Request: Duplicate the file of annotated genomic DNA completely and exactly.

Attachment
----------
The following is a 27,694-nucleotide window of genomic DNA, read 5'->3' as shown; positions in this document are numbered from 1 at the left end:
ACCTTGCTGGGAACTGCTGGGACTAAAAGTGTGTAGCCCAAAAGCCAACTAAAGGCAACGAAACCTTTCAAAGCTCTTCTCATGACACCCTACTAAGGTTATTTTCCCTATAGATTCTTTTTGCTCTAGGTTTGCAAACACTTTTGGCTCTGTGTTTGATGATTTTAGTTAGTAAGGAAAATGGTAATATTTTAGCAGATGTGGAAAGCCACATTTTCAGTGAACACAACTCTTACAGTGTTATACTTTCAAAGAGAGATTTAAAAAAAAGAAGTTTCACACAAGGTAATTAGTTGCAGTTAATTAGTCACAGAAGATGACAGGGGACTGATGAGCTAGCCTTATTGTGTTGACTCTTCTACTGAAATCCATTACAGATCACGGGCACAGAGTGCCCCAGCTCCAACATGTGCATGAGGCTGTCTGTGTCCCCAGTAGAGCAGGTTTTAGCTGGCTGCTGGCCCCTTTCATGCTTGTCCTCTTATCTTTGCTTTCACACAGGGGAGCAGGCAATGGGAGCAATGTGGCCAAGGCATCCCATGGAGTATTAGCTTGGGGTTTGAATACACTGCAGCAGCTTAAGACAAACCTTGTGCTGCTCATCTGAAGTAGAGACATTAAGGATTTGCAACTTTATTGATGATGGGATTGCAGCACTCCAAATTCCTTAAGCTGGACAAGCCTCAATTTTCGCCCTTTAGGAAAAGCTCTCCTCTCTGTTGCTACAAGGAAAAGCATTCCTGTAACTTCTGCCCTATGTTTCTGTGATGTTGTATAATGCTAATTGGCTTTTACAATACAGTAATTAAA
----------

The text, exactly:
The following is a 27,694-nucleotide window of genomic DNA, read 5'->3' as shown; positions in this document are numbered from 1 at the left end:
ACCTTGCTGGGAACTGCTGGGACTAAAAGTGTGTAGCCCAAAAGCCAACTAAAGGCAACGAAACCTTTCAAAGCTCTTCTCATGACACCCTACTAAGGTTATTTTCCCTATAGATTCTTTTTGCTCTAGGTTTGCAAACACTTTTGGCTCTGTGTTTGATGATTTTAGTTAGTAAGGAAAATGGTAATATTTTAGCAGATGTGGAAAGCCACATTTTCAGTGAACACAACTCTTACAGTGTTATACTTTCAAAGAGAGATTTAAAAAAAAGAAGTTTCACACAAGGTAATTAGTTGCAGTTAATTAGTCACAGAAGATGACAGGGGACTGATGAGCTAGCCTTATTGTGTTGACTCTTCTACTGAAATCCATTACAGATCACGGGCACAGAGTGCCCCAGCTCCAACATGTGCATGAGGCTGTCTGTGTCCCCAGTAGAGCAGGTTTTAGCTGGCTGCTGGCCCCTTTCATGCTTGTCCTCTTATCTTTGCTTTCACACAGGGGAGCAGGCAATGGGAGCAATGTGGCCAAGGCATCCCATGGAGTATTAGCTTGGGGTTTGAATACACTGCAGCAGCTTAAGACAAACCTTGTGCTGCTCATCTGAAGTAGAGACATTAAGGATTTGCAACTTTATTGATGATGGGATTGCAGCACTCCAAATTCCTTAAGCTGGACAAGCCTCAATTTTCGCCCTTTAGGAAAAGCTCTCCTCTCTGTTGCTACAAGGAAAAGCATTCCTGTAACTTCTGCCCTATGTTTCTGTGATGTTGTATAATGCTAATTGGCTTTTACAATACAGTAATTAAA